Mawddach wrote:Licensing or permitting makes sense,......
Why? It may make sense for one group of water users who are actually there hunting for fish and are interfering with the wildlife. Extending licencing to paddlers is like saying hill walkers should be regulated because shooting is regulated, ie nonsense.
Outdoor activities that are unregulated include walking, climbing, mountain biking, horse riding all of which have far more impact than paddling. By extension, I guess you want all of these regulated as well?
Mawddach wrote:and like all other water users, conditions and time of year must be taken into account before giving access.
They should be, they are, and there are codes of conduct.
Mawddach wrote:I used to work in forestry and if there was a bird of prey nesting we were not allowed withing miles of it, same should go for salmon and sea trout.
Why? It may be right for forestry work to stop in bird nesting sensitive areas, however the general public are very rarely excluded from breeding habitats of any kind. In climbing, there are clear protocols for avoiding nesting areas that are very successfully managed. Outdoor activities in general and those who participate have an excellent record of protecting the environment, especially when compared with those who are licensed to be there to hunt or who take economic benefit from hunting. Ask yourself why the species you were so sensitive about were endangered and where the pressures had come from. This is not just historical, have a look at the current debates about otter, cormorant and goosander populations.
When it comes to fish, there is no evidence that there is any disturbance of salmon or trout by paddlers even at low levels (although many paddlers choose not to paddle then to avoid the slightest risk of disturbance or criticism.) It seems extremely odd to suggest that we be excluded to address a non-existent risk, when fishing is permitted on the same rivers which are un-naturally stocked as the natural population cannot sustain the levels of fishing.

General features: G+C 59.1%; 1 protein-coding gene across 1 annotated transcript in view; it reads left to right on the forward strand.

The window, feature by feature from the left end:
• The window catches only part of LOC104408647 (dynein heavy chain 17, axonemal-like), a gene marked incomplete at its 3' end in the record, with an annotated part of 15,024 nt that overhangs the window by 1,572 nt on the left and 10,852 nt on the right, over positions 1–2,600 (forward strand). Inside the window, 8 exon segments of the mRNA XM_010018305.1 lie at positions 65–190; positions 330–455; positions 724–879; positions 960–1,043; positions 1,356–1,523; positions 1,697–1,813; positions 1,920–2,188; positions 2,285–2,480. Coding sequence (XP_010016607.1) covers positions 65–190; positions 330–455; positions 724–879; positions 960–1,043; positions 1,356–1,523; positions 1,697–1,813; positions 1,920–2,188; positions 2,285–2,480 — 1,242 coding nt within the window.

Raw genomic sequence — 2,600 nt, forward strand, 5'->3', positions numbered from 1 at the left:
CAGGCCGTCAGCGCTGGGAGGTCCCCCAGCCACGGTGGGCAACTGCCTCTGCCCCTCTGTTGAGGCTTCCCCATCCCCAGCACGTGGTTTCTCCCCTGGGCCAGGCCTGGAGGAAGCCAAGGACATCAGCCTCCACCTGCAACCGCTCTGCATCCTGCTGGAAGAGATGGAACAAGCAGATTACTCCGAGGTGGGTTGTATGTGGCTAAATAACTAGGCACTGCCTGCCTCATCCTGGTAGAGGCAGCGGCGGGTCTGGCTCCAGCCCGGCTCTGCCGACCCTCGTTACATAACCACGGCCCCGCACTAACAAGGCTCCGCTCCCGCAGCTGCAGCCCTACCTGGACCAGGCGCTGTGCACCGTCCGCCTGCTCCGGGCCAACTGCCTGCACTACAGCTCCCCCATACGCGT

There's plenty of room for all to enjoy the rivers and lakes, but paying a fee for enjoyment of them is fair, that money can be invested in proper access points, car parking, removal of obstacles. Yes we do all pay taxes, this is not spent on making proper access points for canoeists cos they aren't taken seriously cos they can't even get their act together to regulate themselves. Canoe Wales represents a tiny minority of paddlers, maybe if they could come to an agreement on access they would get more members, as people would see them as being able to offer something.
Generating cash does not mean licencing people. Paddlers are happy to pay for parking or useful facilities provided. If you are in Forestry, take a look at the FC model for mountain biking that does not involve licencing.
Your comments on Canoe Wales 'coming to an agreement' suggest that you don't understand the problem.
Mawddach wrote:The countryside cannot be treated as a free playground for all, there are things that need protection, environmental things, economic things and cultural things.
I agree, but I don't agree with your conclusion that licencing has any part to play in any of the above.